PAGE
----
Posthumanism in future Manchester

2015 in Manchester is not a place and time you want to be, if you read Matt Hill’s book GRAFT. The story about Sol and Y is sometimes hard to get into, and sometimes really accesible. Although that might also be a personal thing, which depended on my own state of mind; I read the book in a few readings, and wasn’t always the most awake. Which might have lead to me DREAMING about someone with three arms! But I digress.

What I liked, but what others might not enjoy as much, is that many things stay vague. How has the world collapsed into something post-apocalyptic in just 10 years? How does the changing of humans into something else work? Where do they come from? How is the rest of the UK faring? The rest of Europe? The world? I enjoy the slowly finding out what there is to find out, and still having questions at the end, because that is how life works; you don’t get anything in a clearcut package.

I loved how the story was structured. How you got to read about Sol and his work in one chapter, and seem to be in a completely different world in the next, following Y after she wakes up and has no memory of what has come before. Different characters are introduced, and their tales connect. That does work well, except in one case. On the whole, I feel like the role Mel plays seems a bit too fabricated, like she was added on later because some of her functions were needed. However, I did like her as a character/person and would like to know more about her. The same goes for many characters in the book: The Irish, Roy, the Reverend, The Manor Lord.

This book only scratches the surface of this possible future. Will there be more? I’d like it if there was.

Graft by Matt Hill will be published on the 2nd of February by Angry Robot Books.


#boutofbooks starts TOMORROW!

… and as the picture shows, I am an expert this time, which means I’ll do my usual cheering, but now I will be OFFICIAL and stuff ;) I’ve been participating every time since I discovered this readathon about 2.5 years ago, and it’s one of my favourite things of the year, so I am happy to help the awesome Amanda and Kelly who have been organizing this read-fest for the past 14 (FOURTEEN!) times. This is the 15th. Will you join us?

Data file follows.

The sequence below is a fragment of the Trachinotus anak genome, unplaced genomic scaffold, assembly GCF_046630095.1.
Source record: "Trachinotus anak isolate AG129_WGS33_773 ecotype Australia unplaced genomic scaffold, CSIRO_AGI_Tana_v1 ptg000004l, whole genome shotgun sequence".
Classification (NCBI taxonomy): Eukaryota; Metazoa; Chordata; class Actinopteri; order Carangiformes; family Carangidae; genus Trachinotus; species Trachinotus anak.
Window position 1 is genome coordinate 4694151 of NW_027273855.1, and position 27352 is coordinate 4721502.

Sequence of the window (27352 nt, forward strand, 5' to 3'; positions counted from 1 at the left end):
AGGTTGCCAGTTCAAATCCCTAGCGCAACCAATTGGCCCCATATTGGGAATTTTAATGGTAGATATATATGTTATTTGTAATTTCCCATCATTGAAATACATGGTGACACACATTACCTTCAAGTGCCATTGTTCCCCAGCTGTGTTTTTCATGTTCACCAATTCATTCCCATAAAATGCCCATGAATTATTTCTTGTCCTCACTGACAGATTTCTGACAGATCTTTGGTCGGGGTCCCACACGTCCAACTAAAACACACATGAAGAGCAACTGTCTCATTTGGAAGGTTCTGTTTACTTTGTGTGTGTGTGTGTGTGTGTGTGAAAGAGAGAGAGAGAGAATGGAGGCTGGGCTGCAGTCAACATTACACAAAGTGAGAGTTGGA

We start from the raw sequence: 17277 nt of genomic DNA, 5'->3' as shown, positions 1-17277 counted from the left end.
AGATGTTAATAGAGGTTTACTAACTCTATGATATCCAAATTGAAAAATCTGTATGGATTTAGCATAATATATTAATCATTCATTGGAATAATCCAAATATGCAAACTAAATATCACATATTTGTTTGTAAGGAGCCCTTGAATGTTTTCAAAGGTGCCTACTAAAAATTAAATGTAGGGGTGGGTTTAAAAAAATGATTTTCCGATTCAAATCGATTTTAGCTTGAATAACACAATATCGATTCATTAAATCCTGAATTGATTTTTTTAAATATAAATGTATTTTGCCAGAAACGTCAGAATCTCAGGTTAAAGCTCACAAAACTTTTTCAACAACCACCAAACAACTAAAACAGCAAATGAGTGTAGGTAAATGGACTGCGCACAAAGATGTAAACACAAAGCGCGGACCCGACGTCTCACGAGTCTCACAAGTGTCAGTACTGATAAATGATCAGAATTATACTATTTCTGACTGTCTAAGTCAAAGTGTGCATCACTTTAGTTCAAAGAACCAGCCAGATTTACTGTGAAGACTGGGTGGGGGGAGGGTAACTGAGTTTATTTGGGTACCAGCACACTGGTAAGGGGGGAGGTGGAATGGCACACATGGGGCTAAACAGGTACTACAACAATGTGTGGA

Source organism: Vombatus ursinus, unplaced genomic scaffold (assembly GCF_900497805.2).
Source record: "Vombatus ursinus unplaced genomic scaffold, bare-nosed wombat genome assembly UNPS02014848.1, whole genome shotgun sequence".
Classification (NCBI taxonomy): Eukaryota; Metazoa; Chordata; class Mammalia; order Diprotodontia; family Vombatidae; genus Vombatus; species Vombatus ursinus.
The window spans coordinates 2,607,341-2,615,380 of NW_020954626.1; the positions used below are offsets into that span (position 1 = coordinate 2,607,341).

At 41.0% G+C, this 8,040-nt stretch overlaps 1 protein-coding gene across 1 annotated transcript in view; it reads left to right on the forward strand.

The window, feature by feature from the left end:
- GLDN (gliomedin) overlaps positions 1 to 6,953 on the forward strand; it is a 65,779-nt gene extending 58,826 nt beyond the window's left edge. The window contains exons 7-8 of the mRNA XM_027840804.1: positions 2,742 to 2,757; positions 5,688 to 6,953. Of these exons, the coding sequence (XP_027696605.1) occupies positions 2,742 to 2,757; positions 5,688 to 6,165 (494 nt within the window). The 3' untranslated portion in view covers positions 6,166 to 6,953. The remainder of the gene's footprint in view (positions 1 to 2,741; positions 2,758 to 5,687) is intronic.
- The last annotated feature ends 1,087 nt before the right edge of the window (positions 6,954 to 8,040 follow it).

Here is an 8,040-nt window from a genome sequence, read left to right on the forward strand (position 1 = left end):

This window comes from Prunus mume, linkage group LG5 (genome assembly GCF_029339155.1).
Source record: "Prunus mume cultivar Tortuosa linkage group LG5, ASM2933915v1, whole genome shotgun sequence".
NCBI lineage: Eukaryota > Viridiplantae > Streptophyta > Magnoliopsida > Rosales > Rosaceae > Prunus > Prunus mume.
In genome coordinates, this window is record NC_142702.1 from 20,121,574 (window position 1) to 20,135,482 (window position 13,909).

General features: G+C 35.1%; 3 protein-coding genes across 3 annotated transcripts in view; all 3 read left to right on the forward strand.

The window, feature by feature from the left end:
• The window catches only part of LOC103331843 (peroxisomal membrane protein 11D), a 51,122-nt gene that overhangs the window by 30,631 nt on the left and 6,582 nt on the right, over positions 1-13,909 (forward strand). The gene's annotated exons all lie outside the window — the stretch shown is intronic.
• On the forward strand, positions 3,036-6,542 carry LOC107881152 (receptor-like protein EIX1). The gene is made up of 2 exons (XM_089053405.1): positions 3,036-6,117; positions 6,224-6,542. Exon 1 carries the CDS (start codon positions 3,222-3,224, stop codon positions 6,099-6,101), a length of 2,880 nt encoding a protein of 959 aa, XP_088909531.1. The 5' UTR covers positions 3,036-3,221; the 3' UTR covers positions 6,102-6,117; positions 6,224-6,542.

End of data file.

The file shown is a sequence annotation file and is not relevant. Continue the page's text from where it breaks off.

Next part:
I decided to not do ARC’s this year, so I am reading complete range free (which is weirdly paralyzing). I’ll have the following goals next week:

  • Read (or at last start) one of the books on feminism I acquired last year
  • Read a book made of paper
  • Read a book/anthology of short stories
  • Participate in at least one challenge (besides the intro one)

And besides this I’ll spend some of my commute on twitter, and reading and commenting on other blogs. So, if you want me to drop by this week, leave a link in the comments :)

The awesomeness of Sense8

V. and I finished the first season of Sense8 this weekend (and only when googling for the releasedate of the second season, did I read that title is a play on the word “sensate”…sometimes, my brain, sometimes…). We both absolutely loved it. There are 12 episodes, of 50 minutes each, which is about my ideal length for series/episodes. Long enough to have an in-dept story, not too long to make it too drawn out and slow.

Amazing characters (Capheus is my favourite, although I have a soft spot for Nomi and her girlfriend), being diverse both in gender, orientation, race, without those things being the focus of “their” story-line. They seem to use actors that are from the region they live in in the series (almost surely for the non-main characters at least), and the transwoman is played by a transwoman, which I think is awesome (and needed).

But the story has to be good too, to make a series memorable, and this one has it. The slow “show, don’t tell” explanation of how their mental connection works. The concept of that connection, how they learn to use this power, and how useful they make it, yum! The philosophical turn it takes sometimes, when it is about choices in life, about family, duty, honor, doing the right thing. The story-arcs for every single character are well thought out (although, looking at it from a distance, might be slightly cliché) and the overall arc builds up slowly but surely, without losing track of the “smaller” arcs.